Types of Validity
Validity is the extent to which a concept, measurement, and a given conclusion is well-founded and accurately correlates or corresponds to the real world. There are three types of validity such as internal validity, external validity, and social validity. These types of validity often involve the evaluation of a research study and procedure.
Internal validity is defined as the extent to which a piece of research supports the cause and effects of the relationship of the dependent-independent variable. Internal validity can be improved by using standardized instructions and eliminating demand characteristics as well as investigators. External validity refers to the extent to which a research study can be generalized or applied to other settings, over a given period of time, and to other people (Rothwell, 2009). It can be improved by using random selection procedures and undertaking research studies or experiments in many natural settings. On the other hand, social validity refers to the social acceptability and satisfaction of the intervention procedures of a research study by the people who receive and implement the procedures (Schwartz & Baer, 1991). These types of validity play a crucial role in behavioral research as they help to determine the research procedures, ensure that the researchers effectively use or follow the procedures, and evaluate the significance the research has on a given setting, or population (Steckler & McLeroy, 2008).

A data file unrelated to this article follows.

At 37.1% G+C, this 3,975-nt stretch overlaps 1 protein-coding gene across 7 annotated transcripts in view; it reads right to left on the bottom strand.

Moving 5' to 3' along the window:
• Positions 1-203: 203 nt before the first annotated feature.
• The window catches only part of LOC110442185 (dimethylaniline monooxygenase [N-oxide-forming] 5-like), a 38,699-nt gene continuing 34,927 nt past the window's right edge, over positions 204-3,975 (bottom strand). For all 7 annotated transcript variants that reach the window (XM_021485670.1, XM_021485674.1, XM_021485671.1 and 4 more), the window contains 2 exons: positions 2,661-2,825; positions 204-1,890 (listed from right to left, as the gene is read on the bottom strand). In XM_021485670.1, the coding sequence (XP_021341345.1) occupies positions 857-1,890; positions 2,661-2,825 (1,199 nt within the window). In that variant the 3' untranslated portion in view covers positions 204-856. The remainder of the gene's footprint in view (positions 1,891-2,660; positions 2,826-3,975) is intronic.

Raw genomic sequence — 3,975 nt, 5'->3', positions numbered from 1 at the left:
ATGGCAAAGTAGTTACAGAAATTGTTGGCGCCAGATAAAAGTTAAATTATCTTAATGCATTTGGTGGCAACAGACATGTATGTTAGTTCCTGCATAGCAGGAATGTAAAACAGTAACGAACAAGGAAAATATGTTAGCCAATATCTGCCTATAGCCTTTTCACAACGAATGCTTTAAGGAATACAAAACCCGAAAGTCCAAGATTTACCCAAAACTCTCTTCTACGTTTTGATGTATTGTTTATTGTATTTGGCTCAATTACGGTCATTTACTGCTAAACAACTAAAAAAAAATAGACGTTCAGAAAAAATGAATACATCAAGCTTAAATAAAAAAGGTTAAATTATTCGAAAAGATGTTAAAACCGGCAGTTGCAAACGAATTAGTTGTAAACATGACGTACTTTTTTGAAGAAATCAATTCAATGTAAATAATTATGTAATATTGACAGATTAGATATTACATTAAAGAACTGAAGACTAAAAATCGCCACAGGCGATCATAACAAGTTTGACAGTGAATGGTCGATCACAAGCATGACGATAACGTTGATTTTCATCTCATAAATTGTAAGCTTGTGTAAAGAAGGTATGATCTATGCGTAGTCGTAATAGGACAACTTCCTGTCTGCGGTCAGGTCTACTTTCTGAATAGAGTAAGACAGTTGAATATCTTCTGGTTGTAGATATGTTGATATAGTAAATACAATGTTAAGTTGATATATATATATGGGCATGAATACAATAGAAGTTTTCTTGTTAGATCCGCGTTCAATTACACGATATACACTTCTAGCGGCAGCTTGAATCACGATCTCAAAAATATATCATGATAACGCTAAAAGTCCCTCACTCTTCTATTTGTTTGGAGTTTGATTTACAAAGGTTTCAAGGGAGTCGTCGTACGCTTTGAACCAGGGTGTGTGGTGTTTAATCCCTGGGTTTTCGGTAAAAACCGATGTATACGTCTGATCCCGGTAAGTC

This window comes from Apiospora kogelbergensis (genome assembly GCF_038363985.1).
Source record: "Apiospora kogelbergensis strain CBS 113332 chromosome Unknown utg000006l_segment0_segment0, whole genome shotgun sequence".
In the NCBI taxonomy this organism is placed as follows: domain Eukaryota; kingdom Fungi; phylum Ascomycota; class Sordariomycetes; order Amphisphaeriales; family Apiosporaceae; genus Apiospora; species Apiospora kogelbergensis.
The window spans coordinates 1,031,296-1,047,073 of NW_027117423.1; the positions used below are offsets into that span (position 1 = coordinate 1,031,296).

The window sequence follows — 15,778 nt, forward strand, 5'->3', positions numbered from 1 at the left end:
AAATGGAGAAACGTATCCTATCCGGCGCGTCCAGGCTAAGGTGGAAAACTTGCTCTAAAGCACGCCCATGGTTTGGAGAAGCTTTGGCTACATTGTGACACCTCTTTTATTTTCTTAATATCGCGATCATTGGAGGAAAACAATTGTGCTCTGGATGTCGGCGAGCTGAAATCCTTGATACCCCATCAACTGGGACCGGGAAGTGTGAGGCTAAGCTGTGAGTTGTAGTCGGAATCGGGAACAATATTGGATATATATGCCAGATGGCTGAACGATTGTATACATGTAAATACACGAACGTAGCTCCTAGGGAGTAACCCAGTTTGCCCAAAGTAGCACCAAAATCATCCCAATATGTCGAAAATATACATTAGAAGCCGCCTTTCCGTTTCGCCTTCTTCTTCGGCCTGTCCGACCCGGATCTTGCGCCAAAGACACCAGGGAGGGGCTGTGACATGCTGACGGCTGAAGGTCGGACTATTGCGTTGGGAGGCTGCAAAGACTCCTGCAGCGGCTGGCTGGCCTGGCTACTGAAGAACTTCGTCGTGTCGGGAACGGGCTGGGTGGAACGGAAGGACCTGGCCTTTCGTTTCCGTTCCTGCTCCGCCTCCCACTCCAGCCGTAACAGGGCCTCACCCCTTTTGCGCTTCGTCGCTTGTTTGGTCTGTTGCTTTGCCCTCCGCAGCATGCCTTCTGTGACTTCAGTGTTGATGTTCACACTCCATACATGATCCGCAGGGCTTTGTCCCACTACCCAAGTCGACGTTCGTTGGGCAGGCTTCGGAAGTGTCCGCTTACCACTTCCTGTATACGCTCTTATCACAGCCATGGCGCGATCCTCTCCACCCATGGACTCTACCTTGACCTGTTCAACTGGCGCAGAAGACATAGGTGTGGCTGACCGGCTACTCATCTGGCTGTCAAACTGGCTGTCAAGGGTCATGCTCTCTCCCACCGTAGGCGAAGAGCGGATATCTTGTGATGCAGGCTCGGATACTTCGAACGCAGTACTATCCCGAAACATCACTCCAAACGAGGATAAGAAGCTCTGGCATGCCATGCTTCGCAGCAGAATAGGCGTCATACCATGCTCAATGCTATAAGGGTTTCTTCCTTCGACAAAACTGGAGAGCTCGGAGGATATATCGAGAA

One can evaluate a particular study’s external, internal, and social validity through testing. A research study is designed to pre-test certain subjects in order for a researcher to establish their correlation with other subjects. Instrumentation can also be used to evaluate a particular study’s validity. Thus, one can change measurement or administration methods when undertaking a given research study. Moreover, one can use selection interaction to establish how the subjects of a given study were selected and treated.
Rothwell, P. M. (2009). Commentary: External Validity of Results of Randomized Trials: Disentangling A Complex Concept. International Journal of Epidemiology, 39(1), 94-96. Retrieved from https://academic.oup.com/ije/article/39/1/94/713944
Schwartz, I. S., & Baer, D. M. (1991). Social Validity Assessments: Is Current Practice State of The Art?. Journal of Applied Behavior Analysis, 24(2), 189-204. Retrieved from https://www.ncbi.nlm.nih.gov/pmc/articles/PMC1279564/pdf/jaba00020-0015.pdf
Steckler, A., & McLeroy, K. R. (2008). The Importance of External Validity. Retrieved from https://ajph.aphapublications.org/doi/pdfplus/10.2105/AJPH.2007.126847